Abdul and his wife, Nasra sit unresponsively next to each other on a well worn mat, as the drizzle trickles on the canvas top of their hodgepodge shelter and makes a noisy appearance while doing so. What surrounds them are a couple of pillows, a blanket, dishes and few clay pots, all of which are wrapped in plastic and arranged on solid cemented blocks to prevent them from getting drenched in the rain.
Syrian Refugees in Lebanon
80 years old Abdul, with his sky-blue eyes brimming with sorrow and desiccated face with profound outlines, speaks out against the clamor of rain and says, “All we had last night to protect ourselves from the cold was a piece of blanket and nothing else”
With electricity blackouts, grounds converting to swamps and the concrete tents to a drenched rag, harsh rains have made life difficult for the Syrian Refugees residing in Akkar, northernmost district in Lebanon; the poorest of all.
This is assumed to be the beginning of winter calamity, which according to few scientists is the worst climatic condition Lebanon has experienced over the century. The tons of Syrian refugees who are here with a hope of survival are susceptible to this weather and have a little to no protection against the cold. Few are lucky enough to get hold of concrete shells while many have to keep building shelters with cloth scraps and woods at different spots. In any case, the threat to this group of people is undeniably alarming.
Yara, a widowed woman and a mother to four children had to leave Syria after the demise of her husband and since then it has been a tough ride for her. Cluttered in a group of around 30 families of Syrian origin who live across the road on a dusty scrap of land, Yara is forced to take up any work beyond her resistance and strength, just in order to feed her family.
Following the rain, she and her companions burrowed a gutter and placed rocks to support the fence but nothing worked out as the water kept sipping in. “Whole night we all had to clump together owing to the chilly weather and few pieces of cotton to protect us” says Yara in a trembling voice as she complains about the unwanted rain waters in her place of comfort.
With limited amount of resources and scarcity of employment nearby, thousands of refugees have very little to feel good about. They certainly are not hopeful of getting back their homes, their lost ones and the life which took several years to establish. It’s like peace for those who died in the war and even a greater battle for those who are alive.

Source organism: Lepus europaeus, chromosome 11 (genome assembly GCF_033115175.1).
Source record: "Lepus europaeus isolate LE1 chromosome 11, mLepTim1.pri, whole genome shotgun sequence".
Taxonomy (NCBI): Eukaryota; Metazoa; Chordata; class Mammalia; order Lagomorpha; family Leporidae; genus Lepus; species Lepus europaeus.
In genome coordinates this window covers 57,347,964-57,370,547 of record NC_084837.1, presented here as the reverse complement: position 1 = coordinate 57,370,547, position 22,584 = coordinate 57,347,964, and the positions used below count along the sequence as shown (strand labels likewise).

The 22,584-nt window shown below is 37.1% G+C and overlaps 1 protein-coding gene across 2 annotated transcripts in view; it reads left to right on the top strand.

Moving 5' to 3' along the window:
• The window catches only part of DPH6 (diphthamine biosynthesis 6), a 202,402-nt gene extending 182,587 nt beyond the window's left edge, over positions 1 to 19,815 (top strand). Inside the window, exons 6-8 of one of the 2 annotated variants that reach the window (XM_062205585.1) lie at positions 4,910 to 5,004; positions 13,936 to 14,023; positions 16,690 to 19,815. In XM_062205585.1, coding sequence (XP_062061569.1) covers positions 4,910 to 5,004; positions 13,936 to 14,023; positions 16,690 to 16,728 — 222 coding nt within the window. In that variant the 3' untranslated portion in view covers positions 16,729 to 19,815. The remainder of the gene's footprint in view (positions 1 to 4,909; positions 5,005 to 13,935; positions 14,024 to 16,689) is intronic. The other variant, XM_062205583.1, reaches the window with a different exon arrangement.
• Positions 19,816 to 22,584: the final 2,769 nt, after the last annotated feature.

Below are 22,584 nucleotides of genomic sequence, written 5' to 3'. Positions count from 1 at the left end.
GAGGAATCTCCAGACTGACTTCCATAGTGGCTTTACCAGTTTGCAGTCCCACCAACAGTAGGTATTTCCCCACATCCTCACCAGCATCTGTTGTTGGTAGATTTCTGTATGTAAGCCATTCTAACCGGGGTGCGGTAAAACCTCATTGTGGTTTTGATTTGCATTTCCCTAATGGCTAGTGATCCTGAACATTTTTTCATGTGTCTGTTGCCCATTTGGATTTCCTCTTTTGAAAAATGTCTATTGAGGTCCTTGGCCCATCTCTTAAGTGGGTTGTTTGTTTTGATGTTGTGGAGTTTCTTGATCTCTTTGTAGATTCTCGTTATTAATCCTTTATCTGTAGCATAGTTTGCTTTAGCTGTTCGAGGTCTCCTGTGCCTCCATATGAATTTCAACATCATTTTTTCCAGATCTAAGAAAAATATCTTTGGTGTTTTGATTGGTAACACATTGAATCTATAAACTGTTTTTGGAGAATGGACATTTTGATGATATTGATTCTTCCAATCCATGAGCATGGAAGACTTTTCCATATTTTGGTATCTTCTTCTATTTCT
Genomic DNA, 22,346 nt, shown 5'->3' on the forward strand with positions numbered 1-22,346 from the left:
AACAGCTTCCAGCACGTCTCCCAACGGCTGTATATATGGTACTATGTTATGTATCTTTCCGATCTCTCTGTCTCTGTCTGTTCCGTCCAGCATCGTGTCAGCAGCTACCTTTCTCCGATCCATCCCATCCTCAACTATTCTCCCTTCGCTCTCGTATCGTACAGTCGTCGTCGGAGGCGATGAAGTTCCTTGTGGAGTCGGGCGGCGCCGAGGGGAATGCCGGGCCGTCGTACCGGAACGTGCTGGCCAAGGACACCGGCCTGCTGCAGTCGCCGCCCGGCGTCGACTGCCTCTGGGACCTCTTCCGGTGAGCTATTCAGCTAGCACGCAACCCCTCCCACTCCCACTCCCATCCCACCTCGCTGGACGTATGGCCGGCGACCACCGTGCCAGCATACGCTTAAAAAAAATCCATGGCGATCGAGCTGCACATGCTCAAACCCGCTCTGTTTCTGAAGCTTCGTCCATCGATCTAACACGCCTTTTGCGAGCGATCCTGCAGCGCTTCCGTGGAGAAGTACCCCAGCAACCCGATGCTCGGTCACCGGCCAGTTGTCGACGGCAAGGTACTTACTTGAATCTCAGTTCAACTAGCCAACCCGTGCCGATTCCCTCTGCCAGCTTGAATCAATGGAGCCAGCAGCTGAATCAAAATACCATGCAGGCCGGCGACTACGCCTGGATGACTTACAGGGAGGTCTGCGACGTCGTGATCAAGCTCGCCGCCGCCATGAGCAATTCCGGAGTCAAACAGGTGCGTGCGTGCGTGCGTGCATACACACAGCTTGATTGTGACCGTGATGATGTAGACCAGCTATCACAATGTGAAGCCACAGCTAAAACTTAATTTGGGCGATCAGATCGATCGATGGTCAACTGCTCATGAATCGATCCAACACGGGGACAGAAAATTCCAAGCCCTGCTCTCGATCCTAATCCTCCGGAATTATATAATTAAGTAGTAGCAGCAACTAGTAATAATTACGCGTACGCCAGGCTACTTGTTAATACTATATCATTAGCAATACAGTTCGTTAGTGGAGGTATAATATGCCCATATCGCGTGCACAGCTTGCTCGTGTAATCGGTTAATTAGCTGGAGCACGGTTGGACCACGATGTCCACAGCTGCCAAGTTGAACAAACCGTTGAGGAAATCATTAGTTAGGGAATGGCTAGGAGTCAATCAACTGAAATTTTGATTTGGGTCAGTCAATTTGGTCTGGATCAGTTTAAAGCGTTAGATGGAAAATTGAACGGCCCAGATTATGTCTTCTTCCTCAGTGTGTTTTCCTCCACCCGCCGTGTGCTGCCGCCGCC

With a financial crisis and not much work around, one cannot simply expect these people to back themselves up with warm clothes or a better shelter. It’s depressing to see how a worthless piece of land is being charged $30 a month given the situation like this and how it makes things difficult for the refugees to balance other necessities of life.
Surrounding the darkness of the cloud, there is always silver lining no matter how lean and slender. Organizations such as Concern Worldwide have extended their helping hands toward this cause and have taken measures to protect the refugees from the aftermath of wet-cold. Families in the tented settlements of Akkar who live merely in wood shells or without any adequate protection against the cold have been handed tarps by UHNCR. However, considering the recent climatic changes, it might not be enough as a defense, but there is at least something to cover up.
Concern is working hard to provide every possible support to hundreds of Syrian refugees who have almost lost faith in humanity. It has promised every refugee a couple of blankets, fuel coupons and heating stoves in addition to sweatshirts and shoes for children. Moreover, they have also planned to rebuild the tented settlements in a way that will not encourage water leakage during rains.
Their main aim is to make sure no one is left out whether it’s about distributing a sandbag or a food pack. Irrespective of all the support and assistance, the bitter truth holds it place strong and the refugees are aware of the fact that things may get worse as the day progresses. They have already lost all hopes of a better life and are just living for the sake of it, even though in a parallel universe.
In the meantime, they are gearing up for the next session of wet weather, in quest of survival on a land that doesn’t belong to them. In spite of all this happening, they have worked together as a unit to prepare the best facilities for themselves.
Circumstances are such that apart from men and women, even children have to follow their path with feet drowned in plastic and body in worn pieces of fabric; all of which adds to the misery of Syrian refugees in Lebanon. Things are even more difficult for aged couples like Abdul and Nasra who have no successor to rely upon and are entirely dependent on support from their neighboring refugees.
As we report, Yara requests one of her companions to repair the window which got damaged last night due to bad weather. Accordingly, he sets himself up to frame a wooden window against the fence.
In the meantime, Yara says, with her hands pointing toward the sky “Each day here seems year long. We lived once. Now we don’t. We call for God and you”. Same is the story of hundreds of Yaras in Lebanon for whom God is the last hope.